As mentioned, Polymesh is a blockchain purpose-built for security tokens that is also permissioned. It solves regulatory challenges around identity, compliance, confidentiality, and governance through design principles built into the base layer of the chain.

By using a permissioned blockchain, Polymath can use a customer due diligence process to ensure all actors on the chain are verified. All transactions on Polymesh are authored by permissioned entities.

This design also prevents forks in the chain, avoiding the significant legal and tax challenges that contentious forks tend to create. It’s also confidential, eliminating the transparency of public blockchains, which most financial market participants view as a major negative.

How is the Polymath Network Secured?

The Polymath blockchain, called Polymesh, is a proof-of-stake chain built on Parity’s Substrate framework. Node operators, called simply "operators," are permissioned capital market participants who meet specific criteria.

Stakers can economically back the operators of their choice with POLYX tokens, and both are rewarded or fined based on the operator’s performance. Stakers also must be identity-verified through a customer due diligence process before contributing to the network.

What is the Use of POLY?

The POLY token fuels the Polymath Token Studio on Ethereum and is used for governance and consensus on the Polymesh-permissioned blockchain. POLY on Ethereum can be switched 1:1 for POLYX on Polymesh.

How Much POLY is In Circulation?

POLY has a circulating supply of over 924 million tokens out of a total supply of 1 billion. 75 million POLY tokens are vested until January 2024 by the Polymath team.

How Do You Buy POLY?

You can buy POLY tokens on a variety of cryptocurrency exchanges. Since it’s an Ethereum-based token, you can also use decentralized exchanges like Uniswap to buy POLY tokens.

How Do You Store POLY?

POLY tokens can be stored in any Ethereum-compatible wallet. These can come in the form of hot wallets like Metamask and Trust Wallet or cold wallets such as Ledger and Trezor. You can also just write your seed phrase down on paper and store it away safely.

Polymath Energy Consumption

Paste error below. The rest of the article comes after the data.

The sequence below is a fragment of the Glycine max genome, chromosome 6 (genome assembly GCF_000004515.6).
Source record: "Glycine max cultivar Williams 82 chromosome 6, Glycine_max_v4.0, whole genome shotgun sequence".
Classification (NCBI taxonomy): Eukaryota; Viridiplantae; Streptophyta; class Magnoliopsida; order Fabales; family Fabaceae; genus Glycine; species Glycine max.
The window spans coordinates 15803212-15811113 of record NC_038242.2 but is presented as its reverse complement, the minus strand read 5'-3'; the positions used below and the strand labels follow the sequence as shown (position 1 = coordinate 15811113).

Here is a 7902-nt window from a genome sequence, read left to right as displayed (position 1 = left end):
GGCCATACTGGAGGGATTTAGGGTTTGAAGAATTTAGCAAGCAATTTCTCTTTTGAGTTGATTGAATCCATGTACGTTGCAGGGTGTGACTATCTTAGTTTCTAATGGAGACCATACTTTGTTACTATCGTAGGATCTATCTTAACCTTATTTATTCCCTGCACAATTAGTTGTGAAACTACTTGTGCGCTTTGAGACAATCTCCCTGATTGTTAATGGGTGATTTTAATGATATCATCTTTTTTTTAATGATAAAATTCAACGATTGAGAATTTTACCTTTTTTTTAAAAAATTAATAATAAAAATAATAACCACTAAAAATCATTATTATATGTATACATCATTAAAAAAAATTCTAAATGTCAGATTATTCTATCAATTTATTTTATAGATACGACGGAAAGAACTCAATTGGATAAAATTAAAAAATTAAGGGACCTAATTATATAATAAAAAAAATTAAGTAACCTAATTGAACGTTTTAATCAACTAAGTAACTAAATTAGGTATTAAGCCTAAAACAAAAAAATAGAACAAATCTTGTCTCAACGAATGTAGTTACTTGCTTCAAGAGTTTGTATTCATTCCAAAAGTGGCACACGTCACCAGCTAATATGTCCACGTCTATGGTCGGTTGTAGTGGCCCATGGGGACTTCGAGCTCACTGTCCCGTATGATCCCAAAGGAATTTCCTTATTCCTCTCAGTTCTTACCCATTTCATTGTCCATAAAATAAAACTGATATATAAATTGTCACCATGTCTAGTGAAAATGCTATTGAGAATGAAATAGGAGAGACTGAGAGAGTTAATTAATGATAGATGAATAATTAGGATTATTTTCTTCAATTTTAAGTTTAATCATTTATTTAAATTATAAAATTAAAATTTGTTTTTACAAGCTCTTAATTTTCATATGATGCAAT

Polymath can’t be held accountable for significant energy consumption since its Polymesh blockchain uses a proof-of-stake consensus mechanism with limited hardware requirements.

However, that can’t be said for the operators who might adopt Polymath technology one day. The capital markets and financial services industries are known to squander resources at scale, both energy and otherwise, and tend to represent the pinnacle of human excess.

Is POLY a Good Investment?

POLY is an attractive investment, but perhaps not for blockchain purists. Polymath is a project focused on enterprises and the capital markets, which goes wholly against the genesis of cryptocurrency itself.

However, the financial industry is clearly in dire need of innovation. While many of its inner workings are convoluted by intent, blockchain technology solves various problems, including the archaic inefficiency of the settlement.

In that sense, the POLY or POLYX token could find itself in high demand if adoption grows and more market participants decide to become stakers or operators of Polymesh.

Transparency advocates will be sorely disappointed by this most opaque of industries’ adoption of blockchain via a solution like Polymesh. It’s also well known that the real titans of the financial world are developing and even running their own in-house chains. For the rest, though, there’s Polymesh.

About POLY

  • Category Financial
  • Coin Type ERC-20
  • Proof Proof-of-Stake
  • Hash -
  • Total Supply 1000000000
  • Holders 98,800
  • Inflation Fixed Supply
  • Hard Cap 1000000000
  • Mineable No
  • Premined No
  • ICO Price (USD) $0.255
  • ICO Price (ETH) -
  • ICO Price (BTC) 0.00052
  • ICO Start Date 1/13/2018
  • ICO End Date 1/14/2018
  • Total USD Raised $58,719,888